What you do in your house is worth as much as if you did it up in heaven for our Lord God. We should accustom ourselves to think of our position and work as sacred and well-pleasing to God, not on account of the position and work, but on account of the word and faith from which the obedience and the work flow. ~ Martin Luther

Monday, February 08, 2010

Bread Cloth Tutorial


Last week I told you I had a self-diagnosed case of Winter/1st trimester blues and I also told you I had self-prescribed the latest medication called the Blues-Buster (scientific name: createsomethingeveryweekuntilspringticus)

Last week was my first project and started out SIMPLE, but tackled a to-do that has been on my list since last summer. (Why does it seem the easier the project the more procrastinating?)

A BREAD CLOTH

I am a bread maker. As you probably know, I am going to amp up that title pretty good in the next few months so now is as good a time as any to get this project off my to-do list.

I have this GIGUNDO bowl with about an 18 inch diameter. I bought it for a large bread recipe and wondered what I would EVER use the thing for besides that. Turns out~ SO MUCH. That bowl is such an asset now and is used weekly. For harvesting. For canning. For rinsing. For kneading (without making a sticky flour mess on the counter!). For huge vats of popcorn. Pizza night. I use the thing all the time.

Only problem is: when rising, a dishtowel doesn't cut it (it isn't wide enough to cover the whole thing) and plastic wrap seems like such a waste. I noticed the problem especially, this past summer when I would plunk my dough out in the sunshine to rise and cover it with plastic wrap so no bugs would get any clever ideas. I thought then, how nice it would be to have a rising cloth that actually fit!

It occurred to me, too, how handy it would be to make sure said rising cloth was properly weighted so a bit of wind wouldn't set it sailing.

Thus, the weighted rising cloth was born. If you know how to straight-stitch you can do this. In fact, I feel sorta bad making this a tutorial at all, since it is such an elementary project but I have seen tutes for cloth napkins (that people actually appreciated) so-I guess I can do this.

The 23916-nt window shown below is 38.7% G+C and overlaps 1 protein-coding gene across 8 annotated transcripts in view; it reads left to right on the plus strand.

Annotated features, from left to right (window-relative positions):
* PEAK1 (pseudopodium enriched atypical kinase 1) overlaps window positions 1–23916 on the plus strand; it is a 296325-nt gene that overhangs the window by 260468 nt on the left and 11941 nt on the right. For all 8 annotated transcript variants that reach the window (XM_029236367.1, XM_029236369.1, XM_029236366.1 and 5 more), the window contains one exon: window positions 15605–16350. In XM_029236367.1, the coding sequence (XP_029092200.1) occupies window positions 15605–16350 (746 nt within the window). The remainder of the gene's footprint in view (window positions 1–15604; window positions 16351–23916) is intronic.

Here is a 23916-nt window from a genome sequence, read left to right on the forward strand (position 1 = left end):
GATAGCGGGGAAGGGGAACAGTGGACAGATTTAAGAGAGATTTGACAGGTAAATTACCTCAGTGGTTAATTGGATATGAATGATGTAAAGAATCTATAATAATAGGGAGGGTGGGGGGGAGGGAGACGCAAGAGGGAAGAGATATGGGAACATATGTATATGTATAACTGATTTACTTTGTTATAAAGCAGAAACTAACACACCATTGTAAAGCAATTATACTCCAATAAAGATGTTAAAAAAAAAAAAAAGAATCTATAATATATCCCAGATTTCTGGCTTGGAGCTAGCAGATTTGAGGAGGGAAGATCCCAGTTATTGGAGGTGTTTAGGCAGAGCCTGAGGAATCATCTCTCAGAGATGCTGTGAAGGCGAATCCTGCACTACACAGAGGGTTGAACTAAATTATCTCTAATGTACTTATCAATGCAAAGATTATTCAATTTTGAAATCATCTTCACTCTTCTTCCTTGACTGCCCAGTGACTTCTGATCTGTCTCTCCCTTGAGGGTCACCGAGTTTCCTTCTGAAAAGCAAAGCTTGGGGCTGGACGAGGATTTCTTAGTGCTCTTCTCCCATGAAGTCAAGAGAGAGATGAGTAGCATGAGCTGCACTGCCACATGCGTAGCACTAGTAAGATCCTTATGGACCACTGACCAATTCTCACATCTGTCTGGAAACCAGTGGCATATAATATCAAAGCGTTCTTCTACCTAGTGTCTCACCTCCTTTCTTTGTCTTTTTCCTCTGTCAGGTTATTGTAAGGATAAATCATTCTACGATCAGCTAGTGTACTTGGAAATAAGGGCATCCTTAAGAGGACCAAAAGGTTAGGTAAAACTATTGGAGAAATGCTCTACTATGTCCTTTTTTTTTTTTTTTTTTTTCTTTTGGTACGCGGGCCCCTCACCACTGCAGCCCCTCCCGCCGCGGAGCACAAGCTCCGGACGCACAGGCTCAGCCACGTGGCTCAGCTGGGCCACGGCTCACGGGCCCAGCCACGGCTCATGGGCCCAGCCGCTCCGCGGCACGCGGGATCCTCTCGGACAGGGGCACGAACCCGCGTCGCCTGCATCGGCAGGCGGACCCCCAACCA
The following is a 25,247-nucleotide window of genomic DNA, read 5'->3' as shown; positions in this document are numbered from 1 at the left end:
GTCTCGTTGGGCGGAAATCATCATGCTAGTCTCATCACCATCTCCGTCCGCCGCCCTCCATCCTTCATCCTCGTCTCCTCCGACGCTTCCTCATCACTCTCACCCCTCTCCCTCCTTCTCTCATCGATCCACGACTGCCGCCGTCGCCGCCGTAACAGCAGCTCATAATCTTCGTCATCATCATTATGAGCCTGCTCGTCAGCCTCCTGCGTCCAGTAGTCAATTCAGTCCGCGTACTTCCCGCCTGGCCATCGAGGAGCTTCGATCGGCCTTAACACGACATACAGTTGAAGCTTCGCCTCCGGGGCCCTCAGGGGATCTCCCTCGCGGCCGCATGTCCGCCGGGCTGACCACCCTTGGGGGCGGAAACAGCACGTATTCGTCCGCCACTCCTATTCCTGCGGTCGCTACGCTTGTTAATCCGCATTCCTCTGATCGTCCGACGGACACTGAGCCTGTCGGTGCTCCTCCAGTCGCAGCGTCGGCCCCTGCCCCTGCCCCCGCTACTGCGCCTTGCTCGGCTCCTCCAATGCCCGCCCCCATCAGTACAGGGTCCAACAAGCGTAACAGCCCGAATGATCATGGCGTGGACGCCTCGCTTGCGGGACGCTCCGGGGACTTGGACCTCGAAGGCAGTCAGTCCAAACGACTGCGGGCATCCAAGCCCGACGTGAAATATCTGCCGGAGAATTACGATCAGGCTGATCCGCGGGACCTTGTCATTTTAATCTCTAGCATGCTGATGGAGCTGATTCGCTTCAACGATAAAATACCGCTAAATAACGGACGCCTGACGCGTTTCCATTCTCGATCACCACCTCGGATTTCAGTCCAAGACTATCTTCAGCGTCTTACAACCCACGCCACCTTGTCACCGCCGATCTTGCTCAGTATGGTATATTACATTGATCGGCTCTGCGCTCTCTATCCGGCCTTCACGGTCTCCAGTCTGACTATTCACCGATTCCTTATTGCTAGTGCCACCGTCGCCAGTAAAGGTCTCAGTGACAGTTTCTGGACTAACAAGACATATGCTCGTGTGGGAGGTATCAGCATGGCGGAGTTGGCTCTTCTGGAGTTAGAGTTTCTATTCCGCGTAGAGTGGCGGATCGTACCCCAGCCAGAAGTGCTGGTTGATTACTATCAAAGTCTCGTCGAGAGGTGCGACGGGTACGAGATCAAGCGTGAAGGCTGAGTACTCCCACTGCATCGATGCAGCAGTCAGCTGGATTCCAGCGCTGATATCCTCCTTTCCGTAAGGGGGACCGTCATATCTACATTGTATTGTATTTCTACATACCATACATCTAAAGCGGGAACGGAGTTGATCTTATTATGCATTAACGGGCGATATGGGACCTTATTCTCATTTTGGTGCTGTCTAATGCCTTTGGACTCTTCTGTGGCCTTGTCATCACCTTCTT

Here goes nothin'.....


Step 1: Measure your bowl. Add 2 inches to that measurement. 1 inch for overhang and 1 inch for your seam allowances ( 1/2 inch seam allowance each end) and cut your fabric. My gigundo bowl was 18 inches across so I cut the fabric 20 inches, squared. If you have a gigundo bowl, feel free to do the same.


Step 2: Fold 1/2 inch down on one side and Iron to crease. Open it up then fold the raw edge down flush against the crease. Iron again. Then tuck THAT over, encasing the raw edge. Your initial crease (the 1/2 in. seam allowance) will now be on top and the hem will be 1/4 in. Pin in place.

Step 3: Miter corners. I don't know how everyone else does it. This is how I do it and it works for me...but if you have a better way~by all means. Ignore me! Mattie does all the time!



Step 4: Continue around all four sides and stitch into place.

Step 5: Find a weight: washers, nuts, and quarters all work well. I used quarters because, if ever I am in a pinch, I will know where that last buck is.... ;-) Trace a simple circle (or in this case a heart) allowing a bit of extra space for stitching. I used felt to avoid all that applique mumbo-jumbo. You can too. Or not. Whatever.


Step 6: Place it in all four corners and stitch it on. (Be sure to use a hide-able thread since your stitching will show up on front.) You can stitch the whole thing closed (with weight already inside) or leave a space on top to make weight removeable.


And that's it!

A fabulous rising cloth! My bread won't be rising outside anytime soon-15 degree weather isn't really conducive to rising-but I have a nice woodstove that does the job really well in the meantime. And now a rising cloth to be sure so specks of soot float too close!